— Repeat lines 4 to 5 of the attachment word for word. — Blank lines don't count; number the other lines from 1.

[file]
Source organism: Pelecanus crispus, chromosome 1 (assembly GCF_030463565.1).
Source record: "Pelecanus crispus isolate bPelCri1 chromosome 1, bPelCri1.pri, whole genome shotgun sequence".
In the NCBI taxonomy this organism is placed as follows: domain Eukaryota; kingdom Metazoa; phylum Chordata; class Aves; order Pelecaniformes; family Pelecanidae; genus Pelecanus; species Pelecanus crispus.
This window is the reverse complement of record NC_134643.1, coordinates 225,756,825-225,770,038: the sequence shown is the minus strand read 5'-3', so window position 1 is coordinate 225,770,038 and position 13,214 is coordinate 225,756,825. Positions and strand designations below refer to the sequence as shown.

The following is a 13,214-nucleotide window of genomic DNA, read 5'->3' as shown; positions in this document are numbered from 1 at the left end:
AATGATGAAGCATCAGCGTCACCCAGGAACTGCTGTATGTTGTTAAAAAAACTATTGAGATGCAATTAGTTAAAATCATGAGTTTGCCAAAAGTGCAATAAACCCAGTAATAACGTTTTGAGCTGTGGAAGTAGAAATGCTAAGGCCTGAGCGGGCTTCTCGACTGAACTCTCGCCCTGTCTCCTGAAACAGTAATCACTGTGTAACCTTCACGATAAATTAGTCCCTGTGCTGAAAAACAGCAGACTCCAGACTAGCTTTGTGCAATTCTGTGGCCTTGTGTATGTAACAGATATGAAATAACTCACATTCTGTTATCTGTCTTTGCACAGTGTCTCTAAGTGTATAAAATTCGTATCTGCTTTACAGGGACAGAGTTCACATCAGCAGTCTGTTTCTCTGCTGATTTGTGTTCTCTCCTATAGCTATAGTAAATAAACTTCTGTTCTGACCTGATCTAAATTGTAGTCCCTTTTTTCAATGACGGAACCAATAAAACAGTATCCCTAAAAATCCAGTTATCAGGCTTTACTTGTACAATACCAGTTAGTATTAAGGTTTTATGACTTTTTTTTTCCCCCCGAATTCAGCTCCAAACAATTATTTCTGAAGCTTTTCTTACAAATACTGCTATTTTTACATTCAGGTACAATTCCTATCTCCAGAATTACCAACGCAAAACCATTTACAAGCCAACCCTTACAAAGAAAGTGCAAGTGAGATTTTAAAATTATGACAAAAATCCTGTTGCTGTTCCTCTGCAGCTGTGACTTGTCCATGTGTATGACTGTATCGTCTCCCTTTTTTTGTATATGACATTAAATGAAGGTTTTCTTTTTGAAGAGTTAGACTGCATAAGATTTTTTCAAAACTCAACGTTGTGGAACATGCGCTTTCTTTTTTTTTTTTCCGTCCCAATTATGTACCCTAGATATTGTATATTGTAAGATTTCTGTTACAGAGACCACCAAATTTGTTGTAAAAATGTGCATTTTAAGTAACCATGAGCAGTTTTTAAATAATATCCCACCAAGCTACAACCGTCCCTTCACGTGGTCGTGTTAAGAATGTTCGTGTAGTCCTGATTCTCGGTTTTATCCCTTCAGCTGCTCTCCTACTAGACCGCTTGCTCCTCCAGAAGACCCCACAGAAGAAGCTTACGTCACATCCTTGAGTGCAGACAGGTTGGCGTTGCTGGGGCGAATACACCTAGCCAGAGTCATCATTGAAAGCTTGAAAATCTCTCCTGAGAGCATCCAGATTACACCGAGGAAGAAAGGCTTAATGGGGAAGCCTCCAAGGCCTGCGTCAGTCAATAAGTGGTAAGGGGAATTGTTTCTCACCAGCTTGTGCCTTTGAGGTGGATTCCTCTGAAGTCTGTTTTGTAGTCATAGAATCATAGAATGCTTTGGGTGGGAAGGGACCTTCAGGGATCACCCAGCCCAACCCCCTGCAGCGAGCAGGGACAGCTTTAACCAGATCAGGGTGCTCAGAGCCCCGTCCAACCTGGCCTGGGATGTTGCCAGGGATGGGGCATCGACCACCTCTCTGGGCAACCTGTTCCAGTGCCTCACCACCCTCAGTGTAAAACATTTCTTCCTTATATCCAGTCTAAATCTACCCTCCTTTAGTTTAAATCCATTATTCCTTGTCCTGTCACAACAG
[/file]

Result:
This window is the reverse complement of record NC_134643.1, coordinates 225,756,825-225,770,038: the sequence shown is the minus strand read 5'-3', so window position 1 is coordinate 225,770,038 and position 13,214 is coordinate 225,756,825. Positions and strand designations below refer to the sequence as shown.

The following is a 13,214-nucleotide window of genomic DNA, read 5'->3' as shown; positions in this document are numbered from 1 at the left end: